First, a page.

Everything that happens has a reason: some people call it ‘destiny’, others ‘energy’, some people call it ‘luck’, and others, ‘bad luck’. I think I’m fortunate to live life how I choose. I carry with me my principles and values, and I am that way partly thanks to my parents, thanks to the education they provided me, some key people that became role models in my life but mainly thanks to tennis, which shaped my character and made me resilient to adversity.
Tennis is a very demanding sport mentally, requiring strong focus, maximum attention, and motivation for a long period of time. However, it is also a noble and generous sport because it allows you to overcome adverse situations and rectify problems in the middle of a match. Our mind is our most powerful tool to achieve it.
The education of our young athletes goes beyond just sports technique. Having good values is equally as important, so we must teach respect, cooperation, self-discipline, and humility, among others. Teachers, coaches and, above all, parents have a great responsibility to provide this education in values.
During exercise, our body suffers a depletion of nutrients and ions through the loss of fluids. It is of vital importance to replace these losses or else the athlete may reach a state of dehydration.
At Sánchez-Casal Academy, we believe that communication is the image and the nuance of each person, who, with mere silence or just a look, sends a message or reveals a simple intention. But who teaches us to communicate better in our daily interactions, and in our personal and professional life?
Enjoy the pressure. Feel it, like it, savor it. You’ve worked so hard to arrive to this moment and now you are READY.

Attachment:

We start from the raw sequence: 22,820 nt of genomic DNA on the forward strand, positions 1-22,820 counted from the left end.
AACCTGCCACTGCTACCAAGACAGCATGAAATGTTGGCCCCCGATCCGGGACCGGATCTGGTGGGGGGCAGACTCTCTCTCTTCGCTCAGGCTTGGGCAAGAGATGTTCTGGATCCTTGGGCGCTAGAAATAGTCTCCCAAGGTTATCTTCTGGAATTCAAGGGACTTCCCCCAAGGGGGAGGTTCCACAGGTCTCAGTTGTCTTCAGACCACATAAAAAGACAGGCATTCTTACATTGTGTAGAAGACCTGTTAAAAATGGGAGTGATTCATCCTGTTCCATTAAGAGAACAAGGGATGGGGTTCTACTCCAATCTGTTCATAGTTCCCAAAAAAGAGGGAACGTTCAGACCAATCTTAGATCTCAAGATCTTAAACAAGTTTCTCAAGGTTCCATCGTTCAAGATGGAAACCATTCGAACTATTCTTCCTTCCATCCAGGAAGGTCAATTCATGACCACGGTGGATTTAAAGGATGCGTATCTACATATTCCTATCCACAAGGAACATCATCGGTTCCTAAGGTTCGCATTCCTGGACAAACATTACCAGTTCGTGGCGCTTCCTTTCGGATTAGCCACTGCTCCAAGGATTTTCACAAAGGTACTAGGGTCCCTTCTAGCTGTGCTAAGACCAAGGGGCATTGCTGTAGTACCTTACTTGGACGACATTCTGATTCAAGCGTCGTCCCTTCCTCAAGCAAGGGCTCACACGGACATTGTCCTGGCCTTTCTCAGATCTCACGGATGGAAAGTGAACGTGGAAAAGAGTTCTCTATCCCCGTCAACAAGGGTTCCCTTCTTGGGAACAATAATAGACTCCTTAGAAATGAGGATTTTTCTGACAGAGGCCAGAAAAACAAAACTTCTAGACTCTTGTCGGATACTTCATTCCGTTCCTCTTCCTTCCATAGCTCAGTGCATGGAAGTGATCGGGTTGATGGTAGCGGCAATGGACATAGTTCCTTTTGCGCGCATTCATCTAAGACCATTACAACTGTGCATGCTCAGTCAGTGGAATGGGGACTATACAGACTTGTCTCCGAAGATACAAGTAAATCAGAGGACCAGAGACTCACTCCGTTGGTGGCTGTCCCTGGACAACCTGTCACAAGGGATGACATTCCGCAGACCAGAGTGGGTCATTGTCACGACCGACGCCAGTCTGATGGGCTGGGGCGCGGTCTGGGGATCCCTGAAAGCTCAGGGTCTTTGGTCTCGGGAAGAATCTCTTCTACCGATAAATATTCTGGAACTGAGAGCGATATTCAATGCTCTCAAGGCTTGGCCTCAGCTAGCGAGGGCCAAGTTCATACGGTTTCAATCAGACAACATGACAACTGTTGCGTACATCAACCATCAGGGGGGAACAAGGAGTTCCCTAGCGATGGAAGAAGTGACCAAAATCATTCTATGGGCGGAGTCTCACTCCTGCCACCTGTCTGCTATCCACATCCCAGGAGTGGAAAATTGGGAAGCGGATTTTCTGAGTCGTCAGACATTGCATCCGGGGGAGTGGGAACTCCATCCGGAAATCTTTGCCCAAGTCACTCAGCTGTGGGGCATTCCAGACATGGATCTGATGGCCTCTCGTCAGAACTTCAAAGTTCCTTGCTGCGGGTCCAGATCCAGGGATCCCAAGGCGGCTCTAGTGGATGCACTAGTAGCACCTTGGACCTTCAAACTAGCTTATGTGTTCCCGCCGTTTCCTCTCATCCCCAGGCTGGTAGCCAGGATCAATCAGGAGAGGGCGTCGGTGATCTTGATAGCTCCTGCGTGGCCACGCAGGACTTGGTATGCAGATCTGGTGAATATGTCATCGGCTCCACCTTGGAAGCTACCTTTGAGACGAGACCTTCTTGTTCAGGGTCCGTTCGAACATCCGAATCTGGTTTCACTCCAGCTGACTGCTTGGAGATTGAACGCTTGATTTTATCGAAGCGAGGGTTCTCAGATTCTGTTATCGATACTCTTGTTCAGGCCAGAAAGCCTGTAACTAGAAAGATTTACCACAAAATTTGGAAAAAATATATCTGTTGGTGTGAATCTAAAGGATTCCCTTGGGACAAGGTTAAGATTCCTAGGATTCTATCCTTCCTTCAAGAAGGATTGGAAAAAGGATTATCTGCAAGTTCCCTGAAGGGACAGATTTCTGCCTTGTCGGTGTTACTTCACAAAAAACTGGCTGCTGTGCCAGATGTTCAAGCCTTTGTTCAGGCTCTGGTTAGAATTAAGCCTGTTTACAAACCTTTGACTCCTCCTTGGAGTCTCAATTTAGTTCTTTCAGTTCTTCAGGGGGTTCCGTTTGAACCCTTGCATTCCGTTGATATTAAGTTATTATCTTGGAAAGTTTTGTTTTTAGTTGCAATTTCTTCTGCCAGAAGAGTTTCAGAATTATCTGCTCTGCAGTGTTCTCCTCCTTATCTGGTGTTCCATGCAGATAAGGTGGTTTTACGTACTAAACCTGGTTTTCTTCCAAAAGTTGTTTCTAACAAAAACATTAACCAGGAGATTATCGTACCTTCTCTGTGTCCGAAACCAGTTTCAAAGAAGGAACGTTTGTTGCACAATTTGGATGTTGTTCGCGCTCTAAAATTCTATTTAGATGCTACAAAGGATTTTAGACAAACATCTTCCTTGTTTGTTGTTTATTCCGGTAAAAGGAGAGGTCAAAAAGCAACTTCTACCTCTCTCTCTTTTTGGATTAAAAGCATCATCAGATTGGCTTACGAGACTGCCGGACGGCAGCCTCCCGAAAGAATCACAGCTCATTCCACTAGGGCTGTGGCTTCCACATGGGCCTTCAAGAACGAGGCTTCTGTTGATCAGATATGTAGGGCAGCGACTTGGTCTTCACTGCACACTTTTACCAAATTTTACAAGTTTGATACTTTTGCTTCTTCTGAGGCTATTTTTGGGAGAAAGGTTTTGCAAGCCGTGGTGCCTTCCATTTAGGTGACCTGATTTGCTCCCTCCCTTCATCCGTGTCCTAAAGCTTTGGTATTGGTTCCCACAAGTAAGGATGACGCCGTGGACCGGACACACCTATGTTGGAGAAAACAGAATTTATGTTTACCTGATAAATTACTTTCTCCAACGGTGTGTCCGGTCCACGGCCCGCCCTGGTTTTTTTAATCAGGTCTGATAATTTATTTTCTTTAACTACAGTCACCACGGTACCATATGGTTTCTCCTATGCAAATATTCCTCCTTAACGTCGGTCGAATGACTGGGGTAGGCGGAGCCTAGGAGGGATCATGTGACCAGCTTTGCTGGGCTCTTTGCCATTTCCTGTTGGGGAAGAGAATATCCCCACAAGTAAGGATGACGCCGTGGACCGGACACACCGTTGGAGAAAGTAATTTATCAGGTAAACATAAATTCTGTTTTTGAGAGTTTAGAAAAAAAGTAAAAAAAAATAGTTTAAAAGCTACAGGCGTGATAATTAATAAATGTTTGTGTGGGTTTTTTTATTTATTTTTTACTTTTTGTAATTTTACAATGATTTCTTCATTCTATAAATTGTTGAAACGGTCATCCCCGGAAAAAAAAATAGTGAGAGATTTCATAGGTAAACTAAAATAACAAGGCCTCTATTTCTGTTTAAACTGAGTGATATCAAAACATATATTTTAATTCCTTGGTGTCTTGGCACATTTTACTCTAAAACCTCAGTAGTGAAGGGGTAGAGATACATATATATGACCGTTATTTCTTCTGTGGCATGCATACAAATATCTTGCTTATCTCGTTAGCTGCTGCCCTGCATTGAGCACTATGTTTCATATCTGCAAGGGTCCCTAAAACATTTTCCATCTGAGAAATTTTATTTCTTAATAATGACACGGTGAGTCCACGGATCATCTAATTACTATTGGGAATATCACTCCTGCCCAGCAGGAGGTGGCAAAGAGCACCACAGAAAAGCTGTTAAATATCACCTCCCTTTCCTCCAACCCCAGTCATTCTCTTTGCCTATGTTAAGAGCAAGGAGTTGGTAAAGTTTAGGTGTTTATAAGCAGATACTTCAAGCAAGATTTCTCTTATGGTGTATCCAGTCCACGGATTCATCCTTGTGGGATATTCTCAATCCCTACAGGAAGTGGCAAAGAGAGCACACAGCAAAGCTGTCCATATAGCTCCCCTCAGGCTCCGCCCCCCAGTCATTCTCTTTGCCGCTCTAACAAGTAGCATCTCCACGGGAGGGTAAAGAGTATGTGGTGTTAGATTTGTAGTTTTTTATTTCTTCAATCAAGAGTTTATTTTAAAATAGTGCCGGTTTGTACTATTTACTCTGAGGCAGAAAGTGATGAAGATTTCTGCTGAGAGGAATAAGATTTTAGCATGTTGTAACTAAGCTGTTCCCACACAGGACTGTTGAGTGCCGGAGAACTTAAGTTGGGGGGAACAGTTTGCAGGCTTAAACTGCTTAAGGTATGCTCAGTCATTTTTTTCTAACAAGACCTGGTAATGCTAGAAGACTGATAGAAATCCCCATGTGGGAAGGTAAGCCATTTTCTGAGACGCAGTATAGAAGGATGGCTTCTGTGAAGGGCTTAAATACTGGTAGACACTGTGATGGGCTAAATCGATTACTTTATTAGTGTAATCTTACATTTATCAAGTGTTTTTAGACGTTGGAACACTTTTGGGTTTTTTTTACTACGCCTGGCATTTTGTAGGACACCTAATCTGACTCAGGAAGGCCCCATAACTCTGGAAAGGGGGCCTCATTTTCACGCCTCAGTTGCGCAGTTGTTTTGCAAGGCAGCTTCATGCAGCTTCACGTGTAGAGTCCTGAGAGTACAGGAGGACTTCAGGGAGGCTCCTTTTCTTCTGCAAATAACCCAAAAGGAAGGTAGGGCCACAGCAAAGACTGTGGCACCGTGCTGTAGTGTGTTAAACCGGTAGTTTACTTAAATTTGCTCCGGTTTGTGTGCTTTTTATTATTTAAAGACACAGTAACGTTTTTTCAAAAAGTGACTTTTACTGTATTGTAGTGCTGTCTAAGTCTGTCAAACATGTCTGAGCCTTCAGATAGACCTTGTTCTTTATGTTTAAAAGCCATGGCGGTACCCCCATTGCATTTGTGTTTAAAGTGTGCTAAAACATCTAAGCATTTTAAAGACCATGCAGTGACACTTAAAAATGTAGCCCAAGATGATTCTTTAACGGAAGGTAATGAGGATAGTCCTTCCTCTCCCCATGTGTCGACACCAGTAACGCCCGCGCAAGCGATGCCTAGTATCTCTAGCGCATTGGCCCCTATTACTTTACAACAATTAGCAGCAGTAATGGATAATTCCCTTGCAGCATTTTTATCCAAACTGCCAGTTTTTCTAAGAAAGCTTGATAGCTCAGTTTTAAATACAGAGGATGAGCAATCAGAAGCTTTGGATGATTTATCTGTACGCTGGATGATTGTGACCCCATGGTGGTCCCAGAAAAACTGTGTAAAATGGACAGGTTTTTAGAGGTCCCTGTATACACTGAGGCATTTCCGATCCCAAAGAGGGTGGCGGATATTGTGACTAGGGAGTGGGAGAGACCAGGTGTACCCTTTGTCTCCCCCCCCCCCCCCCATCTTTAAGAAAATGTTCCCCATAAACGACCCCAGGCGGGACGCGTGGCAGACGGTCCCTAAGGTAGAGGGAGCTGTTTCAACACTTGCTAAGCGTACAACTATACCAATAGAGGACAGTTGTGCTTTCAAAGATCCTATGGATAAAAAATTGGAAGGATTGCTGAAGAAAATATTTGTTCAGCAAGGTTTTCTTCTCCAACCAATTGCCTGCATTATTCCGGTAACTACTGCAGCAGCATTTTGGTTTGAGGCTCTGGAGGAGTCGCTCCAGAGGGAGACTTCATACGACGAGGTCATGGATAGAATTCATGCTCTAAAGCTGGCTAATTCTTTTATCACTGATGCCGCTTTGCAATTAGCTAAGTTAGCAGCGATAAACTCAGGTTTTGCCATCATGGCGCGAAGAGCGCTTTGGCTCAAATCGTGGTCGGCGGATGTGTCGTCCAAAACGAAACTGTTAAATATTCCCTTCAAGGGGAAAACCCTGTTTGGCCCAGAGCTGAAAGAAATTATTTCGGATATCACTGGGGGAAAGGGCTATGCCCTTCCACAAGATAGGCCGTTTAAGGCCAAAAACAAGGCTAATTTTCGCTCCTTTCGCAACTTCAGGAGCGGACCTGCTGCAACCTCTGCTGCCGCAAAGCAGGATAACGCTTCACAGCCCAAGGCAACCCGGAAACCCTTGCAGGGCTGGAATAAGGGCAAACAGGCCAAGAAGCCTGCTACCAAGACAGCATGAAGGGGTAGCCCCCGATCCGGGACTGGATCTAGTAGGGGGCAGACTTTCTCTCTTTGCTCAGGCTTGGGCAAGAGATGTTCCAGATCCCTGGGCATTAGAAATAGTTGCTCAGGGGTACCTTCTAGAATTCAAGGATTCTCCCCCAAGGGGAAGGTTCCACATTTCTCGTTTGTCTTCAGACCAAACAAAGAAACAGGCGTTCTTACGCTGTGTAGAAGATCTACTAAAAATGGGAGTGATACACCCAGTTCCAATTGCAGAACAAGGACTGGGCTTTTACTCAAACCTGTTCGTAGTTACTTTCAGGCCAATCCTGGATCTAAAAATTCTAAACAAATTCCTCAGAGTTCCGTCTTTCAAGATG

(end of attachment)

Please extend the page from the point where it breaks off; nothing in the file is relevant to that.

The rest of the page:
By Emilio Sánchez Vicario, CEO & Founder at Sánchez-Casal Academy.
The Davis Cup is different. It is something special that arrives at the end of every year bringing incredible stories full of emotion. The result of this energy that turn out epic matches. This year, Argentina’s story touched my heart.
The month of November has been a special time here at Academia Sanchez-Casal. First, we had our alum Andy Murray capture the number one spot in the ATP rankings and later during the National Letter of Intent (NLI) signing period we had six student-athletes formalize their commitments to some of Division I’s top academic and athletic schools: River Hart- University of Minnesota, Victoria Emma- University of Florida, Edson Ortiz Tovar- University of Alabama, Zummy Bauer- Georgia Tech, Tristan McCormick- Notre Dame, Fletcher Scott- University of Illinois. For these high school students, this event marked an important milestone and sets them on a path to continue their tennis careers while also earning a quality education.
The ATP invited Emilio Sánchez Vicario and Sergio Casal to be part of the “Finals Club”, an exclusive club that celebrates the heritage of the ATP World Tour finals, and honors the players who had such an important role in the success of the event. We are proud of our founders!
Michelle Konkoly is all energy and determination. Last summer, the 24-year-old athlete saw her dreams fulfilled when she won 4 medals at the 2016 Paralympic Games in Rio and broke two Paralympic records in the S9 100m freestyle and the S9 50m freestyle.
Originally from Pennsylvania, at Georgetown Konkoly joined the university’s swimming team. Her life was changed dramatically, however, when in her freshman year she fell five stories out of her dorm window and was seriously injured. She fractured several ribs and a vertebra, damaged her spinal cord, and as a result, was left paralyzed from the waist down.
Many times we see tennis players motivating themselves on court, with phrases like “Come on!” or “Got it!”. Or we see how they give instructions to themselves, like “Fast!”, or “Position”. Is this useful for players? Do they do this in an instinctive way, or do they learn how to do it? Normally, these kinds of techniques are part of their training and the mental work they do, which every day becomes more and more important in the professional tennis world.